I suppose the greatest challenge in electronic generated and amplified sound is the heaviness, rich cream quality, as if the concept of sound quality is based on the fear of not being rich enough, not enough fullness, so the means of combatting thinness/in your faceness, results in lack of dynamic range, micro detail, timbral cues as to what exactly the sounds charataristics are doing and what their signifcants are emotionally and contextually. Electronic productions often have difficulty sustaining interest over longer streaches. In a word we tire of the sameness of the dynamics or each individual voice or timbres lack of depth and breadth timbrally speaking..
Last edited by TwoToneshuzz on Thu Feb 14, 2013 5:45 am, edited 1 time in total.
waves break, but somehow it all makes sense.
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KVRAF
 
2535 posts since 2 Feb, 2005, from Raincoast of Grayland

Postby mandolarian; Wed Feb 13, 2013 3:15 pm

TwoToneshuzz wrote:I suppose the greatest challenge in electronic generated and amplified sound is the heaviness, rich cream quality, as if the concept of sound quality is based on the fear of not being rich enough, not enough fullness, so the means of combatting thinness/in your faceness, results in lack of dynamic range, micro detail, timbral cues as to what exactly the sounds charataristics are doing and what their signifcants are emotionally and contextually. Electronic productions often have difficulty sustaining interest over longer streaches. In a word we tire of the sameness of the dynamics or each individual voice or timbres lack of depth and breadth timbrally speaking..


Great points about the natural acoustic density and subtly of live acoustic music. It's too easy and tempting ITB to make everything louder than everything else. And even then it must be louder! :D
perception: the stuff reality is made of.
KVRian
 
941 posts since 12 Jan, 2010, from Copenhagen

Postby TwoToneshuzz; Thu Feb 14, 2013 4:05 am

The new suscription year for the Radio Symfony orchestra just started today at 10 am today, so now I'm booked in on 8 Concerts for the next year for 20 percent off, chose mostly the cheapest tickets, but when I'm in so early I'll get the best "worst" seats. Plus I bought an addition 6 tickets for various concerts. I'm joining a Chamber Music Society which offers 7 concerts for 400 kr(around usd 80), and am planning on going to a Baroque concert tommorrow a 4 pm.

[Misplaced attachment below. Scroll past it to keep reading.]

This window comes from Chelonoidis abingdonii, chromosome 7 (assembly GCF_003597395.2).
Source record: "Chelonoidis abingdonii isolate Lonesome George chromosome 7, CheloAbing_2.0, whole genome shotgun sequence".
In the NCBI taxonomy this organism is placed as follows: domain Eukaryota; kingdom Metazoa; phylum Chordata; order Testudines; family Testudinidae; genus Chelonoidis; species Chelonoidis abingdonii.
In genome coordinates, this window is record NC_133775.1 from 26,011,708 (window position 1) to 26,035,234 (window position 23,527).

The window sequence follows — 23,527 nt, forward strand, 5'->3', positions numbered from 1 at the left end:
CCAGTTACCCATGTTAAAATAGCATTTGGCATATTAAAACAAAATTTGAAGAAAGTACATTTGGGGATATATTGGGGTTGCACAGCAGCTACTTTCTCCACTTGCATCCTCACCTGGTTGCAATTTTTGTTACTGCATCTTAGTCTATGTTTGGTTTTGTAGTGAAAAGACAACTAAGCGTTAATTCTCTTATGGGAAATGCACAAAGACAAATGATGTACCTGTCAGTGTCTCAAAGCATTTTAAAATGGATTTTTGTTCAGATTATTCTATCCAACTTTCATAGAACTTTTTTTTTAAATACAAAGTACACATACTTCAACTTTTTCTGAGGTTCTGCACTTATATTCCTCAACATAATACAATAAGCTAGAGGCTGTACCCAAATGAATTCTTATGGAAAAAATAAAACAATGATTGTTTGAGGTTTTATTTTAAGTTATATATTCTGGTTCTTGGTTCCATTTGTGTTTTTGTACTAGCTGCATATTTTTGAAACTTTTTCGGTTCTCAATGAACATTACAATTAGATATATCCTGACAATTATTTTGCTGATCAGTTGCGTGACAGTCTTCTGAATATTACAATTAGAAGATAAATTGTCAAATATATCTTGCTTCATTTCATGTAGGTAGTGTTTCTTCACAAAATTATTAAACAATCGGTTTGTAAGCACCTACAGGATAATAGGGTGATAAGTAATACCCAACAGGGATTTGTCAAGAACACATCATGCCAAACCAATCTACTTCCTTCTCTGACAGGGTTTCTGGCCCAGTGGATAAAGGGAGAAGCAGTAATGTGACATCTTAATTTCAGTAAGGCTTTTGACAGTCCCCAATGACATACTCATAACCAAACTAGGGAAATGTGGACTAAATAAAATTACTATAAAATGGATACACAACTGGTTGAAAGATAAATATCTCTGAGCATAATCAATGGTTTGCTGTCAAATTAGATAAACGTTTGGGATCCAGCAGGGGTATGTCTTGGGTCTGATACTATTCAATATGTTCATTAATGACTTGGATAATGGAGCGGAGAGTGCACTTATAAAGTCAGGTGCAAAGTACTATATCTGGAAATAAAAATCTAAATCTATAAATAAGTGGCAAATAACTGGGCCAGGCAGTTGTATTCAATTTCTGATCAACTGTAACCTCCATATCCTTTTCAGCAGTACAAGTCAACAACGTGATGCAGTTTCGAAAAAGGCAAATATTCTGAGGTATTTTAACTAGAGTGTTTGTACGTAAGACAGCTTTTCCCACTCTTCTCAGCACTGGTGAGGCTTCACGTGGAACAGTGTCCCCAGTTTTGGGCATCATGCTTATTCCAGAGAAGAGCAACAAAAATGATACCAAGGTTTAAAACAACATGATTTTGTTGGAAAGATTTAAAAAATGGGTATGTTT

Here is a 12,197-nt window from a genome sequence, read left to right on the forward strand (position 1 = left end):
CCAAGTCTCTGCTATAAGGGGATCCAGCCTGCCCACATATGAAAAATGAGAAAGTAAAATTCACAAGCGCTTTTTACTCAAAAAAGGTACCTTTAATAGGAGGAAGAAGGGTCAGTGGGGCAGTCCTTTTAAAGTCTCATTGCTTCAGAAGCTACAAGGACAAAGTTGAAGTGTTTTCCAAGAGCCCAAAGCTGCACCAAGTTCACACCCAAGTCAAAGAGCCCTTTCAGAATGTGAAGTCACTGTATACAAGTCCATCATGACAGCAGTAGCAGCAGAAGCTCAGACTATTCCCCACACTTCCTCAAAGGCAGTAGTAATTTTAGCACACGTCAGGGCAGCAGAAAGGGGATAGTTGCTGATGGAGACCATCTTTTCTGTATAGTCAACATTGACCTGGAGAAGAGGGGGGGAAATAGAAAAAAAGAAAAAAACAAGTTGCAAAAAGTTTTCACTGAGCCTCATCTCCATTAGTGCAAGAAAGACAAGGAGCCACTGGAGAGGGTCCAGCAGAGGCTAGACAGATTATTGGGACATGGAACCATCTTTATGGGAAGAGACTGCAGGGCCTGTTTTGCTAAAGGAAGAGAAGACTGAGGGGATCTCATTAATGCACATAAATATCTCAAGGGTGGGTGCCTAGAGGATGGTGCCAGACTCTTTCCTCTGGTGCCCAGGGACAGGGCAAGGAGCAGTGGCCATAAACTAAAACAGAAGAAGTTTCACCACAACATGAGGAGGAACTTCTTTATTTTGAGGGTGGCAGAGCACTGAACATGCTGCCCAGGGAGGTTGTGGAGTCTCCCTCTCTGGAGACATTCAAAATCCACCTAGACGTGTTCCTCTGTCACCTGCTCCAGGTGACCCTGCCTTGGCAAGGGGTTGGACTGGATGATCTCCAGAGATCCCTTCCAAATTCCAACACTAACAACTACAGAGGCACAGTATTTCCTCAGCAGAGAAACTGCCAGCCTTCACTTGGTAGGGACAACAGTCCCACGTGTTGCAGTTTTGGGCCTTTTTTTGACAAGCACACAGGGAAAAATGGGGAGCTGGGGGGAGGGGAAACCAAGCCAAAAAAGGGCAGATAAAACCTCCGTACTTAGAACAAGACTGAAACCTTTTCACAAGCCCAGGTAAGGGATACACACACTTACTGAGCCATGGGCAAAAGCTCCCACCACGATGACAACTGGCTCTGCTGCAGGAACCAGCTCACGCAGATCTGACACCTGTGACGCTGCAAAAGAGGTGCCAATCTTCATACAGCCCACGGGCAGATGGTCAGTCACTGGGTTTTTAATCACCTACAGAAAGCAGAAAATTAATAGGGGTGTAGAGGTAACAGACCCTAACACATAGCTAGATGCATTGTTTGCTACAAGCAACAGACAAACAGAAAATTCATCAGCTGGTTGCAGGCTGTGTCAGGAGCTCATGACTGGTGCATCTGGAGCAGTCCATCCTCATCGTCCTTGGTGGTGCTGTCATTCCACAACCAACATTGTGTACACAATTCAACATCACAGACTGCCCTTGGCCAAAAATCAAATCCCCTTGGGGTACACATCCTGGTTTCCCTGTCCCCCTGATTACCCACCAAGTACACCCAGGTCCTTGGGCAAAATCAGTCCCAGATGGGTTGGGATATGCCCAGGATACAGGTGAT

I figure I'm doing my part to keep the Symphony going as well as improving my understanding of sounds propagation in large well designed acoustic spaces..That as well as helping get on track with my structural anayliss of the classical greats. Composition techniques.

It's been years since I've done such a intensive concert going program. So it's like being reborn into the non virtual space.

I was actually suprised at the price reduction and the benefits of getting in on the subscription if you go with the cheapest tickets..

I get two free guest tickets as well as access to advance box office sales concerts..

I'm having difficulty finding any organization that offers classical Indian or other ethnic concerts....

The keyword is good to great acoustic spaces, and non electronically amplified instruments and voices..

Got to go hunting for more modern music offerings..Check out the Jazz clubs..

Copenhagen is really a Gem when it comes to great concert halls and talented musicians..
Last edited by TwoToneshuzz on Thu Feb 14, 2013 5:48 am, edited 2 times in total.
waves break, but somehow it all makes sense.
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KVRAF
 
5561 posts since 8 May, 2008, from ssssskipping ......... I left you there

Postby standalone; Thu Feb 14, 2013 5:31 am

SODDI wrote:Good luck - but I'd be willing to bet that you'll be hard-pressed to find a modern symphonic orchestra that does not use some form of electronic sonic enhancement somewhere, from miked pianos to amplified chorus.


You are wrong. The amplification that modern symphonic orchestras use is called steel strings and was introduced more than a century ago.